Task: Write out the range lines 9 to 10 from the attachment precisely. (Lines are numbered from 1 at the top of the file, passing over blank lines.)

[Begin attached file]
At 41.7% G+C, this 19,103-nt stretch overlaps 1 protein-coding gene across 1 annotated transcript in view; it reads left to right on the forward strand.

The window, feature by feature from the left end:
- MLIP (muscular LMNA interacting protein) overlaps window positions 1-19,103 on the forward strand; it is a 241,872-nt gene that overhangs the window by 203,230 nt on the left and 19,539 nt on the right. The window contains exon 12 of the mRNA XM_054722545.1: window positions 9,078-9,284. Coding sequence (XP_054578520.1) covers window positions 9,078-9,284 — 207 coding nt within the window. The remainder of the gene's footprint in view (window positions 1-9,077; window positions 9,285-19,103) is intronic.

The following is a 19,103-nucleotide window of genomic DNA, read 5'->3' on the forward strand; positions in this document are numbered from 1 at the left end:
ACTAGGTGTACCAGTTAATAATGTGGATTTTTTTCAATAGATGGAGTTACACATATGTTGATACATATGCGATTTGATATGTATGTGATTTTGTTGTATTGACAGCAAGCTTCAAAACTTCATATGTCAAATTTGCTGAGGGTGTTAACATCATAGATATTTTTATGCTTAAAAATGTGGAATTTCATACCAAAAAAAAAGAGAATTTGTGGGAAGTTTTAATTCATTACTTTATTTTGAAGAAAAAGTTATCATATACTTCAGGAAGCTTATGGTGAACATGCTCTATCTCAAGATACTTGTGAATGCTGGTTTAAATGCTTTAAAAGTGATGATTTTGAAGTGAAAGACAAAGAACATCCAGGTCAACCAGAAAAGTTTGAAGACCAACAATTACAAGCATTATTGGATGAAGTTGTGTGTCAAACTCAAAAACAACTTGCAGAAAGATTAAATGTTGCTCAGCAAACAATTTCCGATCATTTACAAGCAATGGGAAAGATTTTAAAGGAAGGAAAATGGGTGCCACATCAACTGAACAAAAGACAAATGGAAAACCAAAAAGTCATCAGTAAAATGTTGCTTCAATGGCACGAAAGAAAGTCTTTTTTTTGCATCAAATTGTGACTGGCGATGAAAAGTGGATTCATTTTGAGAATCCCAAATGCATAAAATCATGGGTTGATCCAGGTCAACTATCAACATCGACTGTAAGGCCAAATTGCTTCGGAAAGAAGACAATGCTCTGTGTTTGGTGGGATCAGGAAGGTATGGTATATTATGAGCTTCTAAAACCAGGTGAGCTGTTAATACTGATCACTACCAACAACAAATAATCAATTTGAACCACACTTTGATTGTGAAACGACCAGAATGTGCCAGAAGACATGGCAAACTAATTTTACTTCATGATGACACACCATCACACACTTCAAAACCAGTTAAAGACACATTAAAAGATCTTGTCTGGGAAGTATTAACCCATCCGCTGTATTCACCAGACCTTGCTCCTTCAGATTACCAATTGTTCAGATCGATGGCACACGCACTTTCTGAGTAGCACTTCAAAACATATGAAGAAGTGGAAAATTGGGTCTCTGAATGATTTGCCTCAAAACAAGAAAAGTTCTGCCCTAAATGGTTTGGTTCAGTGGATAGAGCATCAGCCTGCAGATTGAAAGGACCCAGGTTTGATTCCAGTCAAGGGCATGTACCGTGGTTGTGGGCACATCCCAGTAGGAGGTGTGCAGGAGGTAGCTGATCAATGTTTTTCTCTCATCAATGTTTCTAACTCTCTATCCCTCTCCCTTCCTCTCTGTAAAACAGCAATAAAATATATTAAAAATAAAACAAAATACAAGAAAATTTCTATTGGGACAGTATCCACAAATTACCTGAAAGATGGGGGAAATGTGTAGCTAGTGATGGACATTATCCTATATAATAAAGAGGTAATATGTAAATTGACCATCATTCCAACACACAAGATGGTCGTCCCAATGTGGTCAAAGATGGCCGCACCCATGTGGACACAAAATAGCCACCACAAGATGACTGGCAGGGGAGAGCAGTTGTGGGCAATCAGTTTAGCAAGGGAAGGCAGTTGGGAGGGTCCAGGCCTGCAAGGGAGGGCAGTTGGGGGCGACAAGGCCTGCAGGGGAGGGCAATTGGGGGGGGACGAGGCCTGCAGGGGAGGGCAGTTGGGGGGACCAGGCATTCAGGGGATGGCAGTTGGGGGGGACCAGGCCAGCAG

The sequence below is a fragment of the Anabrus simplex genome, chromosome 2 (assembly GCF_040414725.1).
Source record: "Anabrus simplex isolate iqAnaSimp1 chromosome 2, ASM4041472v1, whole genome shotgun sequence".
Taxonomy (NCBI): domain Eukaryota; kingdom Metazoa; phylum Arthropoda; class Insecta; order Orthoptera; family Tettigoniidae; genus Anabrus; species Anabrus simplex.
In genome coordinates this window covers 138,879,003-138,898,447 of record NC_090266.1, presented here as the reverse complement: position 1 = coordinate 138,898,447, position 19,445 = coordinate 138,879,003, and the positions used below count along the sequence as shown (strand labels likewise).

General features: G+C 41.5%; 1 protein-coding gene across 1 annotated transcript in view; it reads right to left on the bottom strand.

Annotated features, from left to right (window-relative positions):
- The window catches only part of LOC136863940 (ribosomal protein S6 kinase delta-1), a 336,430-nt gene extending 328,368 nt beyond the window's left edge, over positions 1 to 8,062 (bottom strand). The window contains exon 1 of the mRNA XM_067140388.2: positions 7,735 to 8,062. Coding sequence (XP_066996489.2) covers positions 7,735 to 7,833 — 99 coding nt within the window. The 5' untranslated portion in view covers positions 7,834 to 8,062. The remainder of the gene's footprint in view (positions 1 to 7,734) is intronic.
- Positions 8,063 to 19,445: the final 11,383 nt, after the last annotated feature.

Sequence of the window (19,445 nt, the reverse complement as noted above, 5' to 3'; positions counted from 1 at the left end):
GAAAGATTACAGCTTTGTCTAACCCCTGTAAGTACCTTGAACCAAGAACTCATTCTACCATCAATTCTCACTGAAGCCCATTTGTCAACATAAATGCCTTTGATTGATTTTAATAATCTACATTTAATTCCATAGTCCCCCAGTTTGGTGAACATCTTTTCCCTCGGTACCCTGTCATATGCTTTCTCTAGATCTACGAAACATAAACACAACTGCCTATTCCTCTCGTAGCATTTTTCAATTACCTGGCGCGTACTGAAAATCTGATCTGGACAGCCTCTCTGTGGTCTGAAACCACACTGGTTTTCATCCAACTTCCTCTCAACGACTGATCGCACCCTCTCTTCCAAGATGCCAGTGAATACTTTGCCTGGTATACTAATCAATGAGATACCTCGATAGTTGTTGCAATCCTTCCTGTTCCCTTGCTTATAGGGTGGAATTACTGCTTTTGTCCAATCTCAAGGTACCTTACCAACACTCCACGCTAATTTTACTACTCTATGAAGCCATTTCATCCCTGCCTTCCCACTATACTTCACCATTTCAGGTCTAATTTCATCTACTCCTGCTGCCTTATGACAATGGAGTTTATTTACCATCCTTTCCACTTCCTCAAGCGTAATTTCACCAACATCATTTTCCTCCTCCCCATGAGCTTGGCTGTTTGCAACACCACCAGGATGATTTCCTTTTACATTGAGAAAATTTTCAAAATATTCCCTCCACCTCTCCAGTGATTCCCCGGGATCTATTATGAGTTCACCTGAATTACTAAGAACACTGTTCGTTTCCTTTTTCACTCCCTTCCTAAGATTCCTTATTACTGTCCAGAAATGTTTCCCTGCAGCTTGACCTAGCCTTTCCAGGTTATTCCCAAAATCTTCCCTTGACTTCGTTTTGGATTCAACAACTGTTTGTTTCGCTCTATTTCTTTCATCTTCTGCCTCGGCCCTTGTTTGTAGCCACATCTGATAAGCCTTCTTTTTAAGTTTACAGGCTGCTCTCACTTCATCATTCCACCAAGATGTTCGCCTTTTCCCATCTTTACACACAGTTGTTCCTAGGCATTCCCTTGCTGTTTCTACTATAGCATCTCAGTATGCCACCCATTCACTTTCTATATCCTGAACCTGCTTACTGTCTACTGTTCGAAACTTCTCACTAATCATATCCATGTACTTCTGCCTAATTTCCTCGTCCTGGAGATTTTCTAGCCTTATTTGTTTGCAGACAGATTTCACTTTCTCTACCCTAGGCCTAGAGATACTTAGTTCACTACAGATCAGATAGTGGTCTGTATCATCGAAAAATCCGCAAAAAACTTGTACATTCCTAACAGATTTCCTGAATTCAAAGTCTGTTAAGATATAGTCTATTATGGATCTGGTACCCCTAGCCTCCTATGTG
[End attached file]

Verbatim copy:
In genome coordinates this window covers 138,879,003-138,898,447 of record NC_090266.1, presented here as the reverse complement: position 1 = coordinate 138,898,447, position 19,445 = coordinate 138,879,003, and the positions used below count along the sequence as shown (strand labels likewise).

General features: G+C 41.5%; 1 protein-coding gene across 1 annotated transcript in view; it reads right to left on the bottom strand.